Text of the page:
John Purcell/Recorder staff
From left, Amsterdam Planning Commission Chairman Paul Gavry and city Building Inspector Jeff Senecal listen to discussions Thursday about a site plan to allow leather brining at a Forest Avenue property.

Recorder News Staff

Neighboring property owners voiced their opposition Thursday to a plan establishing a leather brining business at a Forest Avenue property, which Amsterdam Planning Commission members denied due to inadequate information being provided.

Planning Commission members unanimously denied the application to conduct manufacturing activity of leather brining and rebuilding machinery at Hohenforst Machinery Co., located at 298 Forest Ave.

Planning Commission Chairman Paul Gavry said the site plan was lacking significant information about the proposed operations.

“You need a document that describes to the board what specific processes you are going to perform in the building,” Gavry said.

Tom Hohenforst, owner of Hohenforst Machinery Co., said he wanted to diversify operations at the facility, because there are issues finding skilled laborers in the Amsterdam area.

“To keep that property active, I have a lot of opportunity to purchase hides throughout the United States,” Hohenforst said. “The effort here could be extremely optimistic for the city of Amsterdam by employing 10, 15, 25 people potentially.”

John Purcell/Recorder
Amsterdam residents Raymond Pabis and Julius Biasini talk to city Planning Commission member Frank Alibozek after the board’s meeting Thursday. Pabis and Biasini had expressed opposition to a site plan for leather brining operations at a Forest Avenue property.

City Engineer Richard Miller, who serves as a consultant for the planning commission, said the Engineering Department did not recommend approving the site plan due to “numerous violations” Hohenforst Machinery has received under its current operations.

“Leather brining will require additional permits for discharge of any waste to the sewer system,” Miller said in his letter to the planning commission.

Miller said until the Engineering Department reviews the proposed operation and an Industrial Waste Discharge permit was obtained the site plan should not be approved. Hohenforst contended nothing liquid would enter the city’s municipal wastewater system.

Planning Commission member Peter Califano recommended Hohenforst get in touch with Miller to address any issues before filing a new application for the site.

“There are other hurdles that need to be cleared by the professional departments of the city before I think the board can even consider this application,” Califano said.

Owners of residential property nearby the facility did not recommend approving leather brining operations.

Vinnie Arbige, whose family owns 308-310 Forest Ave., claimed Hohenforst has not been in compliance for several years with the original site plan for the facility and the city is pursuing legal action against him.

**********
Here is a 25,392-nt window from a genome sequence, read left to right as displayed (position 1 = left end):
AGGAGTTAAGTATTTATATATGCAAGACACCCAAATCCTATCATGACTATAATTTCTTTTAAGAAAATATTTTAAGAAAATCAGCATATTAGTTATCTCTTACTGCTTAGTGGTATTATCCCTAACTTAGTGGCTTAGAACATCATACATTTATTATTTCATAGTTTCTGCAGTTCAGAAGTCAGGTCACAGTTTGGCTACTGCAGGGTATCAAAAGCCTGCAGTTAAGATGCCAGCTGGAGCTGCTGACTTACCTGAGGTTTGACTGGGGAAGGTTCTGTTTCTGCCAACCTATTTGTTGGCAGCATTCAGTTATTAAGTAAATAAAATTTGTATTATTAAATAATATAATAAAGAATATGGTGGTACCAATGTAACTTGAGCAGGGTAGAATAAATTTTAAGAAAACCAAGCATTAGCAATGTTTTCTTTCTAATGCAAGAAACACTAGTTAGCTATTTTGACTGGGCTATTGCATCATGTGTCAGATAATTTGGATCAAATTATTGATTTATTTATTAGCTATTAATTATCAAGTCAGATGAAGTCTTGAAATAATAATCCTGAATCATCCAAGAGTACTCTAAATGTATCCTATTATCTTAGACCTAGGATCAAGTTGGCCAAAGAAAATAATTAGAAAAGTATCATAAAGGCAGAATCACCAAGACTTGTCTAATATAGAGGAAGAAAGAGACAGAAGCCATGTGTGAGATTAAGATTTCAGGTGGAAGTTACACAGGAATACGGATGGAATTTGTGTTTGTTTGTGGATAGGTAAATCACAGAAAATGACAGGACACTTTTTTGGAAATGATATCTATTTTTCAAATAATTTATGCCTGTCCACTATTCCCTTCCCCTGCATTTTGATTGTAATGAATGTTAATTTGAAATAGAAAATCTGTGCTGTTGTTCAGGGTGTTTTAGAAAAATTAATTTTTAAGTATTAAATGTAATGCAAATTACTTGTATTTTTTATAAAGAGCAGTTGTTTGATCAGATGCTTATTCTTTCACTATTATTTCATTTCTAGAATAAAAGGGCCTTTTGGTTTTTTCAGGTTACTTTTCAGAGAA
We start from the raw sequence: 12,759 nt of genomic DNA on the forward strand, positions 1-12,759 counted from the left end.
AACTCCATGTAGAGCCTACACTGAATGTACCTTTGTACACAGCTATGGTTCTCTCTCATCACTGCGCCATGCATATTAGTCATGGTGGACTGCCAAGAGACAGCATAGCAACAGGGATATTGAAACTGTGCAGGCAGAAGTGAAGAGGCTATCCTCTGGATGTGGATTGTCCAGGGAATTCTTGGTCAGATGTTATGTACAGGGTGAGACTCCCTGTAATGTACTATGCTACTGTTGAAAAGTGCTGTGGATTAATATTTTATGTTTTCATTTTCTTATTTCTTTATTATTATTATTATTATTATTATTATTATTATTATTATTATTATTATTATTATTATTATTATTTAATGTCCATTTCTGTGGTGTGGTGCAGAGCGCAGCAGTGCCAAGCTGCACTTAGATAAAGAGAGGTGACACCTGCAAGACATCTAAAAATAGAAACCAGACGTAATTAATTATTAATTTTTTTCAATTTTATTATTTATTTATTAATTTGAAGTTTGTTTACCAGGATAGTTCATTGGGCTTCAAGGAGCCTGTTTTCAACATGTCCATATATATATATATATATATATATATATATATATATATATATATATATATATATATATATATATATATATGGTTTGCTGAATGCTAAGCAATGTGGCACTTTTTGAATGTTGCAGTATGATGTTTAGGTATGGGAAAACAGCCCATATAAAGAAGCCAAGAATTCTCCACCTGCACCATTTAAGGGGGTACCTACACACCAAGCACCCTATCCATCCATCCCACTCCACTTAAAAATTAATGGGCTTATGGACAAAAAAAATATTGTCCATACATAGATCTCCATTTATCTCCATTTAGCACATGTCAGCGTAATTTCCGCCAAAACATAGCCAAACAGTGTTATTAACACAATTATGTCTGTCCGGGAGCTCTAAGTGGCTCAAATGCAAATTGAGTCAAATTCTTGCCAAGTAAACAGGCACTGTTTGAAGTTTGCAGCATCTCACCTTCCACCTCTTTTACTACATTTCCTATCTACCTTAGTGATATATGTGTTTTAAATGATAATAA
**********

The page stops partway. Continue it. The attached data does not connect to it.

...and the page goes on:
“I don’t understand how we can even consider another site plan when with the original plan he’s not in compliance yet,” Arbige said. “Let’s get him in compliance with the original plan first then consider how you would go ahead with another plan.”

Hohenforst did confirm he was scheduled to appear in court at a later date for prior code violations.

Raymond Pabis, of 269 Forest Ave., reiterated Arbige comments and he presented planning commission members with a “scrapbook” of information about the ongoing problems surrounding the existing facility. Pabis also claimed there would be an intense odor involved when animal skins are brined.

“This is really not appropriate for surrounding residential neighborhoods,” Pabis said. “I understand his dilemma in wanting to make multi-use of his facility, but I can’t with a clear conscience agree with this being the best for the city.”

Larry Bull, of 259 Forest Ave., said city officials have not taken action to address issues surrounding Hohenforst’s property.

“The yard is full of junk and it borders the city right-of-way out through back,” Bull said. “It’s just atrocious to live on that street with tractor trailers parked there day and night, never get load, and when they do get loaded they have to block the whole road.”

Hohenforst agreed to clean up the property if the site plan was approved, but Bull did not believe anything would change about it.

“I appreciate everyone’s concerns about the potential hazardous of any particular operation being carried out here in Amsterdam,” Hohenforst said.

Gavry said Hohenforst’s presentation to the board implied if the site plan was approved the previous code violations would be addressed. “I don’t know what the deal is there,” Gavry said.